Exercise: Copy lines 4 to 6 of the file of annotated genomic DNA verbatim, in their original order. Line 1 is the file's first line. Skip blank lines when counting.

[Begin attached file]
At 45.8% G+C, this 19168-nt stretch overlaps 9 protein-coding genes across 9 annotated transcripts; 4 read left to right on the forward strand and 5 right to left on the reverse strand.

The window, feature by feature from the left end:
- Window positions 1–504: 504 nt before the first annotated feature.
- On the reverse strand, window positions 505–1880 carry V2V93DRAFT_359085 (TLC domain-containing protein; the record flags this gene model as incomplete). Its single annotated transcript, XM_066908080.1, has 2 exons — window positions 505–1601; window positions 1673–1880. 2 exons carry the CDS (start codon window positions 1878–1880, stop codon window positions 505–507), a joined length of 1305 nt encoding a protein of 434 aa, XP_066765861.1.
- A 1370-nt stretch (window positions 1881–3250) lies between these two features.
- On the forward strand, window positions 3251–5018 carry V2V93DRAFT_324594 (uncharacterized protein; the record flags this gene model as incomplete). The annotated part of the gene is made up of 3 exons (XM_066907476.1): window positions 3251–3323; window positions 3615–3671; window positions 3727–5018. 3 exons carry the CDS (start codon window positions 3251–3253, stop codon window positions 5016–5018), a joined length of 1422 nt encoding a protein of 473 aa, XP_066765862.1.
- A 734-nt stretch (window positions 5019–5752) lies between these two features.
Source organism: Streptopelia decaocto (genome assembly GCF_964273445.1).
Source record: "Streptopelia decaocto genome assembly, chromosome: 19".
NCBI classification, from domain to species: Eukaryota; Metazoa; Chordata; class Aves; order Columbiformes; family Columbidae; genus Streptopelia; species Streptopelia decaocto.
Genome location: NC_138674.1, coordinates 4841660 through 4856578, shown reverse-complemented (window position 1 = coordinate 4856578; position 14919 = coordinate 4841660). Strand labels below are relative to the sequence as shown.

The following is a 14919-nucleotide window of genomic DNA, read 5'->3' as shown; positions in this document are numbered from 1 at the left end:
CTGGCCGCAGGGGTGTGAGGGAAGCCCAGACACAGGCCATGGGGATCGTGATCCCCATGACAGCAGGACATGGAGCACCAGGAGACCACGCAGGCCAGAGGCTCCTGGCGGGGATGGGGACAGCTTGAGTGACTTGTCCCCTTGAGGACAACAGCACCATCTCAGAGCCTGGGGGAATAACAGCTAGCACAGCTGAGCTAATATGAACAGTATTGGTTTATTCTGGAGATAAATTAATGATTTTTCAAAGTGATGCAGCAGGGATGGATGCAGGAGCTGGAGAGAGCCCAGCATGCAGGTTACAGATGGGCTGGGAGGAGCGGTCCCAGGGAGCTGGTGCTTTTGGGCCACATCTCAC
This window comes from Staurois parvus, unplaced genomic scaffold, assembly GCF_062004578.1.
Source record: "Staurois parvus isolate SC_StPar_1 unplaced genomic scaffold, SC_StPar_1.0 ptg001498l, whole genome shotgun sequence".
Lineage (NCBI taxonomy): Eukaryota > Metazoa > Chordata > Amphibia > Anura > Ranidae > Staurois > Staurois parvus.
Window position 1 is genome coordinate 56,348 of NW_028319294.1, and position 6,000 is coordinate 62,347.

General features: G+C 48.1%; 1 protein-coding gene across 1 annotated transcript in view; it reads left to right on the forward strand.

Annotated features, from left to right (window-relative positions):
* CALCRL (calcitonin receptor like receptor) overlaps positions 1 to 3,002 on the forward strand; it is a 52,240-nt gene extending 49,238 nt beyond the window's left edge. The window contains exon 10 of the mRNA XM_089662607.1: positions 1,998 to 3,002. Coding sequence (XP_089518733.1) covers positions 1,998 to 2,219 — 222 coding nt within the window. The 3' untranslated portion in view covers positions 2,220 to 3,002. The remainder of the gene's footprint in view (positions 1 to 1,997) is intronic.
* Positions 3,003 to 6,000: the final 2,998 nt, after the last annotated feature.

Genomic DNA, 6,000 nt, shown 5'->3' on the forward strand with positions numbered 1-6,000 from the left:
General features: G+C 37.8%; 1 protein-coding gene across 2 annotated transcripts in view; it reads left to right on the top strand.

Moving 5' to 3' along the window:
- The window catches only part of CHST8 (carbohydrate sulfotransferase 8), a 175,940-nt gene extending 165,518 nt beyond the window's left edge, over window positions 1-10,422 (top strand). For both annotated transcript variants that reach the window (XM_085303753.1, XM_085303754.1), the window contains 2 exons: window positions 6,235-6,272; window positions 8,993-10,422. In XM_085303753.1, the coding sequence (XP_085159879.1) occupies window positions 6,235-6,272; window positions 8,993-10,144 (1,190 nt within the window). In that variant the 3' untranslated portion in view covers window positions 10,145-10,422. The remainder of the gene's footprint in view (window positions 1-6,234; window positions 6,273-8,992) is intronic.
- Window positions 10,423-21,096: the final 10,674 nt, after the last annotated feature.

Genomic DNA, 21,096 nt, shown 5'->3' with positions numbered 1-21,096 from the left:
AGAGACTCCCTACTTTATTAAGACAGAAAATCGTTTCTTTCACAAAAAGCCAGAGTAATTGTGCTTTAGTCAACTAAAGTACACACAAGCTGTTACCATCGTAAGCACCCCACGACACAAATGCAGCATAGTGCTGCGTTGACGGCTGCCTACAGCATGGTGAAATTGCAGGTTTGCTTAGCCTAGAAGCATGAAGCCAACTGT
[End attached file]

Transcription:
- On the reverse strand, window positions 505–1880 carry V2V93DRAFT_359085 (TLC domain-containing protein; the record flags this gene model as incomplete). Its single annotated transcript, XM_066908080.1, has 2 exons — window positions 505–1601; window positions 1673–1880. 2 exons carry the CDS (start codon window positions 1878–1880, stop codon window positions 505–507), a joined length of 1305 nt encoding a protein of 434 aa, XP_066765861.1.
- A 1370-nt stretch (window positions 1881–3250) lies between these two features.
- On the forward strand, window positions 3251–5018 carry V2V93DRAFT_324594 (uncharacterized protein; the record flags this gene model as incomplete). The annotated part of the gene is made up of 3 exons (XM_066907476.1): window positions 3251–3323; window positions 3615–3671; window positions 3727–5018. 3 exons carry the CDS (start codon window positions 3251–3253, stop codon window positions 5016–5018), a joined length of 1422 nt encoding a protein of 473 aa, XP_066765862.1.